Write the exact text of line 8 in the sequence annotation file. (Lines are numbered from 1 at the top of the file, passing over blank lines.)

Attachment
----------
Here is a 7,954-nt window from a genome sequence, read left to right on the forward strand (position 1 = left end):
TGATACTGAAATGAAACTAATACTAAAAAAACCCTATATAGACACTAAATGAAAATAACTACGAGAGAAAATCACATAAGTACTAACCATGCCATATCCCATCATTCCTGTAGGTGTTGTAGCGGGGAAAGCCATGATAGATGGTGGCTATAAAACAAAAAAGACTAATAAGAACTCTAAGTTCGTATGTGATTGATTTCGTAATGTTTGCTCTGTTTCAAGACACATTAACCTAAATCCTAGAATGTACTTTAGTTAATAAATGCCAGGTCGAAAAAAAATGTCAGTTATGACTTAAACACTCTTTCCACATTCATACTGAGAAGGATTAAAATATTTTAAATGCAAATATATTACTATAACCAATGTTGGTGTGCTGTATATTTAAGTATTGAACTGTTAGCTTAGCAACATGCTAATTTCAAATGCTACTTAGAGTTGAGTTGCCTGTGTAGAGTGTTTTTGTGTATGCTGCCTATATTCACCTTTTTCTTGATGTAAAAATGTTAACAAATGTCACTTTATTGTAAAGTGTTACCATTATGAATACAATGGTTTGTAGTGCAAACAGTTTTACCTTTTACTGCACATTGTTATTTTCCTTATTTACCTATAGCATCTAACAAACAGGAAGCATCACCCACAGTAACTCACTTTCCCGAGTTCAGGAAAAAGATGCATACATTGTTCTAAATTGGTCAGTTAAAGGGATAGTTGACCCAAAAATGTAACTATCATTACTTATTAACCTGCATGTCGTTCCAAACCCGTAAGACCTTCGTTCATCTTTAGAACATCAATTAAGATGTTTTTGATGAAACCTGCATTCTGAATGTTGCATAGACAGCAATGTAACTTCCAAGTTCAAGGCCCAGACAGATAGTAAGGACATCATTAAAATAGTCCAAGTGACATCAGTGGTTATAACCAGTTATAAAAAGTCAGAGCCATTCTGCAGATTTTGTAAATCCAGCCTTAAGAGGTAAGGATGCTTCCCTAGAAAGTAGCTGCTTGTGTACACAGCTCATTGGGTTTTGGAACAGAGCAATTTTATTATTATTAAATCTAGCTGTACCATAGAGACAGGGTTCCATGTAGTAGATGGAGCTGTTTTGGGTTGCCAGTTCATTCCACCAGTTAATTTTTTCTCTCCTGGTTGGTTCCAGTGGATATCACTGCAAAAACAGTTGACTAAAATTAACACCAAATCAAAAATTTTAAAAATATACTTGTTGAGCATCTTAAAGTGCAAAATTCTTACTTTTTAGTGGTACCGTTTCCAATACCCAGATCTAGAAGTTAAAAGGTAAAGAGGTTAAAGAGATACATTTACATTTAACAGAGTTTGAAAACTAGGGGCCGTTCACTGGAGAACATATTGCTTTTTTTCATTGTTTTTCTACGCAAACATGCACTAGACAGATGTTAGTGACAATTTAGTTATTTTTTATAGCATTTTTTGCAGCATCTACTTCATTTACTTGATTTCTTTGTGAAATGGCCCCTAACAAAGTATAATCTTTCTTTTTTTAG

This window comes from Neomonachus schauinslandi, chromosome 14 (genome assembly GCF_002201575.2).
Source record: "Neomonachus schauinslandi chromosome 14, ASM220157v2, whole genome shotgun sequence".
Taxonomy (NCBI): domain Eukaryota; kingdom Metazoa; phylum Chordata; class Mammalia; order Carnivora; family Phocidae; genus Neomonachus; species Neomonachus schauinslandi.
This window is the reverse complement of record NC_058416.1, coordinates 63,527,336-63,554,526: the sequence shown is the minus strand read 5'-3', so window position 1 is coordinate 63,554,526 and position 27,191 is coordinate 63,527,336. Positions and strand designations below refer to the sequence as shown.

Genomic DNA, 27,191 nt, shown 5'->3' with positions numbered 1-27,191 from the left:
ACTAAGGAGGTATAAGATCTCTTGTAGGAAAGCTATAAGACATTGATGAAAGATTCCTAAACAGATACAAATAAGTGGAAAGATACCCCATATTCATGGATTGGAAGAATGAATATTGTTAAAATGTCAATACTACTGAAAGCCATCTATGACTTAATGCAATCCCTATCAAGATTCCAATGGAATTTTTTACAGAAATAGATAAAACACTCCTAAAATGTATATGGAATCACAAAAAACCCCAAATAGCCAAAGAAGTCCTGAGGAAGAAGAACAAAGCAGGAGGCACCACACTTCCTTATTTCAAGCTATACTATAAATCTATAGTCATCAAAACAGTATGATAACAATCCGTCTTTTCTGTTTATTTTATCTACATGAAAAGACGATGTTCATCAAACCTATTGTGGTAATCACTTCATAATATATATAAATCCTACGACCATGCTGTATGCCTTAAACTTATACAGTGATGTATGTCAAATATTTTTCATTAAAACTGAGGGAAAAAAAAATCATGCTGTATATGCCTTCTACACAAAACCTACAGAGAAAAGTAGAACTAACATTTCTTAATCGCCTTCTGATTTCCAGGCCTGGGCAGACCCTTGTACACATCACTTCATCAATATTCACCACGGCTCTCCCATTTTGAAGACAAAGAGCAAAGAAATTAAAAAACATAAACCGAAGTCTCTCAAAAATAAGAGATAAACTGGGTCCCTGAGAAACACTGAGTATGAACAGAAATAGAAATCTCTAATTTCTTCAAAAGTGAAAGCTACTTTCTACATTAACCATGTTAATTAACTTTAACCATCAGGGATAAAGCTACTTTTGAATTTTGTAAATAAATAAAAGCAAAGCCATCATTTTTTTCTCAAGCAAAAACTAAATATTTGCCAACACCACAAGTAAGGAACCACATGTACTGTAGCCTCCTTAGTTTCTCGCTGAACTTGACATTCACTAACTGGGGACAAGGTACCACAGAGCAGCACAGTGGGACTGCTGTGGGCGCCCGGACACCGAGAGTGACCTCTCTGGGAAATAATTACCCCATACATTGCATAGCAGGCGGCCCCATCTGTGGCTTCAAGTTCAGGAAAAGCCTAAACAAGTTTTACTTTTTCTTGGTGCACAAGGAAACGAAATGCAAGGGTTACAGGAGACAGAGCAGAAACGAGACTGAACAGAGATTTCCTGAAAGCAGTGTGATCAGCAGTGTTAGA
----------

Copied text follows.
ACTAAGGAGGTATAAGATCTCTTGTAGGAAAGCTATAAGACATTGATGAAAGATTCCTAAACAGATACAAATAAGTGGAAAGATACCCCATATTCATGGATTGGAAGAATGAATATTGTTAAAATGTCAATACTACTGAAAGCCATCTATGACTTAATGCAATCCCTATCAAGATTCCAATGGAATTTTTTACAGAAATAGATAAAACACTCCTAAAATGTATATGGAATCACAAAAAACCCCAAATAGCCAAAGAAGTCCTGAGGAAGAAGAACAAAGCAGGAGGCACCACACTTCCTTATTTCAAGCTATACTATAAATCTATAGTCATCAAAACAGTATGATAACAATCCGTCTTTTCTGTTTATTTTATCTACATGAAAAGACGATGTTCATCAAACCTATTGTGGTAATCACTTCATAATATATATAAATCCTACGACCATGCTGTATGCCTTAAACTTATACAGTGATGTATGTCAAATATTTTTCATTAAAACTGAGGGAAAAAAAAATCATGCTGTATATGCCTTCTACACAAAACCTACAGAGAAAAGTAGAACTAACATTTCTTAATCGCCTTCTGATTTCCAGGCCTGGGCAGACCCTTGTACACATCACTTCATCAATATTCACCACGGCTCTCCCATTTTGAAGACAAAGAGCAAAGAAATTAAAAAACATAAACCGAAGTCTCTCAAAAATAAGAGATAAACTGGGTCCCTGAGAAACACTGAGTATGAACAGAAATAGAAATCTCTAATTTCTTCAAAAGTGAAAGCTACTTTCTACATTAACCATGTTAATTAACTTTAACCATCAGGGATAAAGCTACTTTTGAATTTTGTAAATAAATAAAAGCAAAGCCATCATTTTTTTCTCAAGCAAAAACTAAATATTTGCCAACACCACAAGTAAGGAACCACATGTACTGTAGCCTCCTTAGTTTCTCGCTGAACTTGACATTCACTAACTGGGGACAAGGTACCACAGAGCAGCACAGTGGGACTGCTGTGGGCGCCCGGACACCGAGAGTGACCTCTCTGGGAAATAATTACCCCATACATTGCATAGCAGGCGGCCCCATCTGTGGCTTCAAGTTCAGGAAAAGCCTAAACAAGTTTTACTTTTTCTTGGTGCACAAGGAAACGAAATGCAAGGGTTACAGGAGACAGAGCAGAAACGAGACTGAACAGAGATTTCCTGAAAGCAGTGTGATCAGCAGTGTTAGA